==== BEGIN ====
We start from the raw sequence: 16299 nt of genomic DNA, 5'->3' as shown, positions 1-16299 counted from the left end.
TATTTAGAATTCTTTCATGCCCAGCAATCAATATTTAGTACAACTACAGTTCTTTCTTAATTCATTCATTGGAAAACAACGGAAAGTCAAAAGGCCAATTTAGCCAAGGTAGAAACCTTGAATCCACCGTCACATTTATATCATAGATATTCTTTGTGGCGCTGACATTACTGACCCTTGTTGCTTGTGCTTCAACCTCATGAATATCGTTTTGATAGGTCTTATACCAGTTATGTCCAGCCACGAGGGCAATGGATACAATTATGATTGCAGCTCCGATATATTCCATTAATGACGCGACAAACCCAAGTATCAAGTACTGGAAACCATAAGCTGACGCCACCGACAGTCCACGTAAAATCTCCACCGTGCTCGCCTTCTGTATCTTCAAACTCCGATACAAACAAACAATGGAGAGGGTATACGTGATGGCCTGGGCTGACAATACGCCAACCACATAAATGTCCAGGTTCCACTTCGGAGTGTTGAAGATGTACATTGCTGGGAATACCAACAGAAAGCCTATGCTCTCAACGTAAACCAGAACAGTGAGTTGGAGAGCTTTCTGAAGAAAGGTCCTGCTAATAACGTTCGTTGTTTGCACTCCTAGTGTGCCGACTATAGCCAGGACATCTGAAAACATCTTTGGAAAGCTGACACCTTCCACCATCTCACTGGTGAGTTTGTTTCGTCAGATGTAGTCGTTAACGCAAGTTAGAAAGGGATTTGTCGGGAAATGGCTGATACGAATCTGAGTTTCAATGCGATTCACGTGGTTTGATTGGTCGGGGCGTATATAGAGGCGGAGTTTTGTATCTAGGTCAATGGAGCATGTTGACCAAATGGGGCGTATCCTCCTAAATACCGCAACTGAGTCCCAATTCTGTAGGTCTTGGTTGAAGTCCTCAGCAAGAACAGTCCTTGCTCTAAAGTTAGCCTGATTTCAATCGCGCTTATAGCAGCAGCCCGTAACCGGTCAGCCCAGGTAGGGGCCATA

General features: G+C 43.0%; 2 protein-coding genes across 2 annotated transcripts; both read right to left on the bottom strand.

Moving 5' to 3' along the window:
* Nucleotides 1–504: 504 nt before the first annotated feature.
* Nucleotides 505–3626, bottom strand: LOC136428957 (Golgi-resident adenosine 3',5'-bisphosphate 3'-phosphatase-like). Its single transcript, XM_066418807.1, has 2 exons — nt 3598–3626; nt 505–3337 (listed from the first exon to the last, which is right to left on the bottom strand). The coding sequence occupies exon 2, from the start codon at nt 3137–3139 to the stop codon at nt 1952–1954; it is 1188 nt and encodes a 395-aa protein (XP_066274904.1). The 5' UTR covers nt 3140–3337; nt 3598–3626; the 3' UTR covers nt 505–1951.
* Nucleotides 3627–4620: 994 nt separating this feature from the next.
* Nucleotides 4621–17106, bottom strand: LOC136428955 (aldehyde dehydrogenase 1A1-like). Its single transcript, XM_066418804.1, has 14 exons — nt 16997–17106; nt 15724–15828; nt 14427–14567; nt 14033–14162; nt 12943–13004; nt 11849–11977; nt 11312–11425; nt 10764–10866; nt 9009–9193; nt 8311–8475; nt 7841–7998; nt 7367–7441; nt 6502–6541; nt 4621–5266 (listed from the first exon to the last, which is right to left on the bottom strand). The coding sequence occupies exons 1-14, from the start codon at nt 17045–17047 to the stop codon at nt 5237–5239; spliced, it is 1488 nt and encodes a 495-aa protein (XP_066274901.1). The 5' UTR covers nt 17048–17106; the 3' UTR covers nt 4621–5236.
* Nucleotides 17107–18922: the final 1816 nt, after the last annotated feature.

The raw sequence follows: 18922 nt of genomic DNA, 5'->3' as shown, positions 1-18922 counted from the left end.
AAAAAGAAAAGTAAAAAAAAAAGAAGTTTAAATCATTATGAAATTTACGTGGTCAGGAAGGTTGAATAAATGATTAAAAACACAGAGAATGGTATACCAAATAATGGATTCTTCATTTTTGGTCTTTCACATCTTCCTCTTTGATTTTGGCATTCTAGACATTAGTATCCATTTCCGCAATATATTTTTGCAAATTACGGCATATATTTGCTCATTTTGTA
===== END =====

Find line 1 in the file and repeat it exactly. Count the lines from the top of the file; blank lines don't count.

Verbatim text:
We start from the raw sequence: 16299 nt of genomic DNA, 5'->3' as shown, positions 1-16299 counted from the left end.